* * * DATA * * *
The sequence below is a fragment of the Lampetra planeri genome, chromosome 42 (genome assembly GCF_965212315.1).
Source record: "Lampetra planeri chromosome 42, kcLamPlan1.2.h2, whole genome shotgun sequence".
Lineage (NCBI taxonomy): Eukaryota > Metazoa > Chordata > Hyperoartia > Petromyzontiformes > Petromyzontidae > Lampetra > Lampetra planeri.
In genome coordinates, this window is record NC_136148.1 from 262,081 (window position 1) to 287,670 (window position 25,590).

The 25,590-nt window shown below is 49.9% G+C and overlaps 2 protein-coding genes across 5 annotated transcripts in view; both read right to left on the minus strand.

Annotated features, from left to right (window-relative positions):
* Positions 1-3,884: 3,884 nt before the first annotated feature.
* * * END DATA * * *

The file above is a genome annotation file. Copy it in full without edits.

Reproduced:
The sequence below is a fragment of the Lampetra planeri genome, chromosome 42 (genome assembly GCF_965212315.1).
Source record: "Lampetra planeri chromosome 42, kcLamPlan1.2.h2, whole genome shotgun sequence".
Lineage (NCBI taxonomy): Eukaryota > Metazoa > Chordata > Hyperoartia > Petromyzontiformes > Petromyzontidae > Lampetra > Lampetra planeri.
In genome coordinates, this window is record NC_136148.1 from 262,081 (window position 1) to 287,670 (window position 25,590).

The 25,590-nt window shown below is 49.9% G+C and overlaps 2 protein-coding genes across 5 annotated transcripts in view; both read right to left on the minus strand.

Annotated features, from left to right (window-relative positions):
* Positions 1-3,884: 3,884 nt before the first annotated feature.